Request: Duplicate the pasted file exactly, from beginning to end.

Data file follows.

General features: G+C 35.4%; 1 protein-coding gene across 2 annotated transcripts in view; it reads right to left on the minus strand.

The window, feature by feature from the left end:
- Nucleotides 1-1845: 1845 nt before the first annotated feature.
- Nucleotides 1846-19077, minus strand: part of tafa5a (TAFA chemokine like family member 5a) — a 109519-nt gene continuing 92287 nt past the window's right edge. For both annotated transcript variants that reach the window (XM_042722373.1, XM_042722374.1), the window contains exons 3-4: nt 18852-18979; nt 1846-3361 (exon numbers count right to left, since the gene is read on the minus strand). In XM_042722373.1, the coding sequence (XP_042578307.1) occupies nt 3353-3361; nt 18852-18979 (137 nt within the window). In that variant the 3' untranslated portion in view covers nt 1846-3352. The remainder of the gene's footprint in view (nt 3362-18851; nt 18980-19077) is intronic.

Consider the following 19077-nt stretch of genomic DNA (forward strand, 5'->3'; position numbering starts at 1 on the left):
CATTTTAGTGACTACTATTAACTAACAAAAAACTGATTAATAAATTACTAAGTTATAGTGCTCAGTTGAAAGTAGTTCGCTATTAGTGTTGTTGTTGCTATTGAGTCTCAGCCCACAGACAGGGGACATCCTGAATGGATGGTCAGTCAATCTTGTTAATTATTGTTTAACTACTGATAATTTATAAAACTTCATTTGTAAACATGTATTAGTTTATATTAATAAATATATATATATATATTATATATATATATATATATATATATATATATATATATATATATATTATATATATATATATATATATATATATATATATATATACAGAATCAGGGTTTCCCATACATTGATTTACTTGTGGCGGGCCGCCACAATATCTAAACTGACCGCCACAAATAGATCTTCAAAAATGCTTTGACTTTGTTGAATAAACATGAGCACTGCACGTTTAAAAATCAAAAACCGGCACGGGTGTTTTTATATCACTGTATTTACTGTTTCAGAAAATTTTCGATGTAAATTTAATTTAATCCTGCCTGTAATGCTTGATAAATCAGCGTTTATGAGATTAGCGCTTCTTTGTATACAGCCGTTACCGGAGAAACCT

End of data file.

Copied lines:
General features: G+C 35.4%; 1 protein-coding gene across 2 annotated transcripts in view; it reads right to left on the minus strand.

The window, feature by feature from the left end:
- Nucleotides 1-1845: 1845 nt before the first annotated feature.
- Nucleotides 1846-19077, minus strand: part of tafa5a (TAFA chemokine like family member 5a) — a 109519-nt gene continuing 92287 nt past the window's right edge. For both annotated transcript variants that reach the window (XM_042722373.1, XM_042722374.1), the window contains exons 3-4: nt 18852-18979; nt 1846-3361 (exon numbers count right to left, since the gene is read on the minus strand). In XM_042722373.1, the coding sequence (XP_042578307.1) occupies nt 3353-3361; nt 18852-18979 (137 nt within the window). In that variant the 3' untranslated portion in view covers nt 1846-3352. The remainder of the gene's footprint in view (nt 3362-18851; nt 18980-19077) is intronic.

Consider the following 19077-nt stretch of genomic DNA (forward strand, 5'->3'; position numbering starts at 1 on the left):
CATTTTAGTGACTACTATTAACTAACAAAAAACTGATTAATAAATTACTAAGTTATAGTGCTCAGTTGAAAGTAGTTCGCTATTAGTGTTGTTGTTGCTATTGAGTCTCAGCCCACAGACAGGGGACATCCTGAATGGATGGTCAGTCAATCTTGTTAATTATTGTTTAACTACTGATAATTTATAAAACTTCATTTGTAAACATGTATTAGTTTATATTAATAAATATATATATATATATTATATATATATATATATATATATATATATATATATATATATATATTATATATATATATATATATATATATATATATATATATACAGAATCAGGGTTTCCCATACATTGATTTACTTGTGGCGGGCCGCCACAATATCTAAACTGACCGCCACAAATAGATCTTCAAAAATGCTTTGACTTTGTTGAATAAACATGAGCACTGCACGTTTAAAAATCAAAAACCGGCACGGGTGTTTTTATATCACTGTATTTACTGTTTCAGAAAATTTTCGATGTAAATTTAATTTAATCCTGCCTGTAATGCTTGATAAATCAGCGTTTATGAGATTAGCGCTTCTTTGTATACAGCCGTTACCGGAGAAACCT